AI capitalises on the creative power of memories (present thoughts about the past), and anticipation (present thoughts about the future). It is designed to bring these creative forces into awareness in the present moment, and to do so in a fresh, uncontrived, “beginner’s mind” kind of way. Rather than the same old, taken-for-granted stories we routinely tell ourselves – much of the time out of our awareness as a script that runs in the background of our consciousness – it asks questions that allow us truly to become present to ourselves in an honest and surprising way.

Why do I say honest? Sometimes we fear that because we no longer perpetuate the old, thin, problem-saturated story we usually identify with, we are somehow in denial. But are the stories we tell ourselves repeatedly about who we are, who others are and what the world is, really true? And furthermore, does it have to be a truth-denial, identify-repress dichotomy? Can we be awake to something – stand in the pure flame of awareness – and do so with a light touch? Can we wholeheartedly accept something and at the same time choose not to strengthen and perpetuate it? Can we remind ourselves to become open, curious and pay attention to more than what we routinely would have? Can we inquire directly into what gives Life, even when we sometimes feel like being alive itself is a challenge?

In a paradoxical way, I think we can. There is a beautiful quote by an old late acquaintance of mine, philosopher and poet John O’Donohue, who said: “In our longing, lies our belonging”. In a nutshell, I think this is the power of an Appreciative Inquiry. It brings me in touch with my heart’s longing. It allows me to make new and significant intra-psychic and interpersonal connections that free up energy to make deliberate choices about belonging.

And sometimes the longing is simply to be kind to oneself for a while; to take time to being human and to heal a broken heart. Am I happy that a beloved died unexpectedly amidst a variety of other unfortunate events? No. Do I accept the reality of each one of these circumstances? Yes. Do I find a moment of aliveness – Life – in each instance? Absolutely.With AI, I have reflected on what has been the best moments of each relationship and experience, and why. I am learning what those instances reveal to me about who I am and what I value, and what my aspirations are as I continue. I allow myself to feel the tenderness of grief, and at the same time feel poignantly connected to Life, allowing its inherent compassion and wisdom to reveal itself to me – in me – more and more.

To me, AI is not about either-or, should-shouldn’ts, positives or negatives. It encourages an honest, present moment inquiry into what matters most and provides direction on where to go from here. I have experienced it to be an ennobling perspective and practice in mindfulness – in almost any given situation.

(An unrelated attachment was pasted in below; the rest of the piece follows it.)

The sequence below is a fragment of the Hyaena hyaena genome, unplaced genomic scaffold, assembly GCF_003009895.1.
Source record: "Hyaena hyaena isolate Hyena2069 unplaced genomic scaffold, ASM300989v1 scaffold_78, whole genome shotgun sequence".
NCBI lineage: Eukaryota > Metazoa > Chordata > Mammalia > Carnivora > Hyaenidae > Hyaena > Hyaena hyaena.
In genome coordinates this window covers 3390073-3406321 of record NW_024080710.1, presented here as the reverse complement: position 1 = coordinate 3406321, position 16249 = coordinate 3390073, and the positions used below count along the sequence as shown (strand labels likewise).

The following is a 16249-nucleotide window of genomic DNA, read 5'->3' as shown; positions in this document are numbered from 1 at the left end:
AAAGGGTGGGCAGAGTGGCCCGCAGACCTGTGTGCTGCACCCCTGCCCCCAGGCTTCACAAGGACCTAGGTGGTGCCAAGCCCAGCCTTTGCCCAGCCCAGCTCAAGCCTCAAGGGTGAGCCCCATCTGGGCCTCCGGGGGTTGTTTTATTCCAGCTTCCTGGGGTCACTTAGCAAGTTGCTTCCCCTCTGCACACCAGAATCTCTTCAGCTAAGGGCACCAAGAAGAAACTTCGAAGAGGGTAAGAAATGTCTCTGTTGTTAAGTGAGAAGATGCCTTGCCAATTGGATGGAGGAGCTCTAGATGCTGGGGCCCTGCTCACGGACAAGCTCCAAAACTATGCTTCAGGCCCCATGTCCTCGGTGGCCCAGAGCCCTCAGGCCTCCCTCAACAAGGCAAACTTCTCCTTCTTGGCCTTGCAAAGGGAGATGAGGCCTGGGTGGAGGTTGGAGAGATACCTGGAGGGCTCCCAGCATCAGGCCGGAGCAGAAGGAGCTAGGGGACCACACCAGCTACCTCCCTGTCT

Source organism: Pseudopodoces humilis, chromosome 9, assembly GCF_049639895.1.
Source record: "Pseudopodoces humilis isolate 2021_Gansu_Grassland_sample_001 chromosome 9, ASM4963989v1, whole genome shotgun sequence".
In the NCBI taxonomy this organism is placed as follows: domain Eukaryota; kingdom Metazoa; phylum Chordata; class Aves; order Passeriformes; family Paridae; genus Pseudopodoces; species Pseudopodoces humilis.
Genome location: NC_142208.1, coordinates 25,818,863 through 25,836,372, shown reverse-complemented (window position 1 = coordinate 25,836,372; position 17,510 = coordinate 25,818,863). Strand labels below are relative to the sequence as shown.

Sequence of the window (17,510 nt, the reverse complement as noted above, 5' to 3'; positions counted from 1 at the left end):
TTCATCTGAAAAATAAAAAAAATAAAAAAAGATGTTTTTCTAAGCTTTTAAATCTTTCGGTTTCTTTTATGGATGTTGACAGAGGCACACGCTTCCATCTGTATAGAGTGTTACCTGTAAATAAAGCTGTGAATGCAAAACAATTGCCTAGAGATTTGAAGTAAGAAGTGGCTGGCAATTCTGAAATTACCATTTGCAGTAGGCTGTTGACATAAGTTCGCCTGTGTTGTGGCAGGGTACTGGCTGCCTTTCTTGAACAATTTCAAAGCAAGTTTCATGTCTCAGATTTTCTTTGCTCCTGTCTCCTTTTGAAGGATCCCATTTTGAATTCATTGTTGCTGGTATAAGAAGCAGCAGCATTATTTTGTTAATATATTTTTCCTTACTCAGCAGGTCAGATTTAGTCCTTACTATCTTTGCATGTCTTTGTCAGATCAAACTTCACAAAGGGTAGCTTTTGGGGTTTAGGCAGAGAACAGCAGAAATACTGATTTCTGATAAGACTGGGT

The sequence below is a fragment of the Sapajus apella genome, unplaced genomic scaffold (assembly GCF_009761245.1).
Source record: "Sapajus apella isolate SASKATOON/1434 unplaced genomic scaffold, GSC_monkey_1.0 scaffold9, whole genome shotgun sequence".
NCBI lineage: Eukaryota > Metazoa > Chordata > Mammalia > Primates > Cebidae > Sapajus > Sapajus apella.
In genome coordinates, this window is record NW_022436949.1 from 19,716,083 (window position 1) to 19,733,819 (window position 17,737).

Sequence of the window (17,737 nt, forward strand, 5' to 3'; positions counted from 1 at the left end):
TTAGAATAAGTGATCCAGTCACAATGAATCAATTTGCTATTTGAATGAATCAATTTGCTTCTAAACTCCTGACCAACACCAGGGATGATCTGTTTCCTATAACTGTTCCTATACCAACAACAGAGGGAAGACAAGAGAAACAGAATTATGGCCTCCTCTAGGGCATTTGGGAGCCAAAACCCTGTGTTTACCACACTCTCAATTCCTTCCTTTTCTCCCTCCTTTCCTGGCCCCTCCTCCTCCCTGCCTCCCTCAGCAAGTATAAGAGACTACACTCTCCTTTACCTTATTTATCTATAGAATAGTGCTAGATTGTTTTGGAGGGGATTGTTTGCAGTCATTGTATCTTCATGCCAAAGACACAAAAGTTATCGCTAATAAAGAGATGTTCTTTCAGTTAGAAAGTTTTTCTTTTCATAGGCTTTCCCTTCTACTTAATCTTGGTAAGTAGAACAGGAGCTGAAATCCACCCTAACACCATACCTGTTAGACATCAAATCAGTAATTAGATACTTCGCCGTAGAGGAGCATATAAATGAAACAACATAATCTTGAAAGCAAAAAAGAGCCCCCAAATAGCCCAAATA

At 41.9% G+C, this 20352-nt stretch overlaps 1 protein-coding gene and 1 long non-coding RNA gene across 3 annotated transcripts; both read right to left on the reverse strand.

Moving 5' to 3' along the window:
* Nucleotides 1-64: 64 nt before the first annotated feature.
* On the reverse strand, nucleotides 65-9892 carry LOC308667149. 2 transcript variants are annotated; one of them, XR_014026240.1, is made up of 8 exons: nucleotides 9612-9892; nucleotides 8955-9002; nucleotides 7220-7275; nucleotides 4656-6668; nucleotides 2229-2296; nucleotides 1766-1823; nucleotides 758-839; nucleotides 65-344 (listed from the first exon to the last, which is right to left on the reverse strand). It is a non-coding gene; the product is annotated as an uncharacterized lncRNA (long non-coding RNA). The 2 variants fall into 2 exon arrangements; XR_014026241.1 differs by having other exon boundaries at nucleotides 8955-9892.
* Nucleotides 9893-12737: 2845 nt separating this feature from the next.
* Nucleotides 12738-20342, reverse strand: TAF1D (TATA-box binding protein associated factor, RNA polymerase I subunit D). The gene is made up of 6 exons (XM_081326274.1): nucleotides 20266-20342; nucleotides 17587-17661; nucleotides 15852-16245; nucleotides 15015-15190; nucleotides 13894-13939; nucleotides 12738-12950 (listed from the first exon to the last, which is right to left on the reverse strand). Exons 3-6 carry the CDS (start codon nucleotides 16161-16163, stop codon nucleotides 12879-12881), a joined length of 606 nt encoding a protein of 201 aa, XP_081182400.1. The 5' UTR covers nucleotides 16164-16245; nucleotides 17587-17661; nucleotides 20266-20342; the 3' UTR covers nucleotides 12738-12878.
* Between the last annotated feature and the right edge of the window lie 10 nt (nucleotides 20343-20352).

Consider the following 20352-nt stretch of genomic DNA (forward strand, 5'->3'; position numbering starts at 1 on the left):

A few appreciative questions I have been asking myself after my aunt’s passing:

  • Thinking back on my relationship with Iris, what are my 3 clearest happy memories of us together? What happened? What did she communicate to me through her words, behaviour and / or attitude, that she felt, believed and valued about herself, life and me? What did she see in me that I did not acknowledge or know about myself yet? What do these moments say about what she valued and believed possible? What is the greatest gift she gave me in terms of an alternative perspective on life and womanhood?
  • What are the one or two key phrases she shared with me that will continue to be a life teaching for me?
  • What image or symbol connects me most powerfully with the memory of her?
  • What wish do I have for how I live my life and / or think about myself in the future, that will honour her legacy?

Author: Ezelle Theunissen, Certified Appreciative Inquiry Training and Facilitator, Center for Appreciative Inquiry – Director of Africa

To Download this article in its entirety, please click here.

Thinking Outside The Box With Our Bodies And Brains

Most of us have probably felt the rightness of a decision in our bodies as much as we have thought through the decision in our brains. Now, researchers report that bodily experience may create new ideas and new knowledge.

Sitting inside a big box made of cardboard and plastic pipe, college students were assigned to complete a word task designed to measure creativity. Sitting outside an identical box, a second group of students completed the same task.

The students who sat outside the box also thought outside the box: they offered solutions 20 percent more creative than the responses from their peers inside the box. How can this be?

To read this article in its entirety, please click here.

Source: / March 1, 2012

Know What You Need

Developing an awareness of our needs increases our ability to understand and work with others.

Most of us are not conscious of our needs. We go about our daily business living and working on auto-pilot, following habits we’ve developed in the past. We’re not always conscious of the needs that our thoughts, words and actions are attempting to meet. If we became conscious of our needs from moment to moment, and consciously chose to meet them, we would be happier and more effective—especially if we could learn from our choices and create a better world.

To read the full article, click here.

Source: / March 5, 2012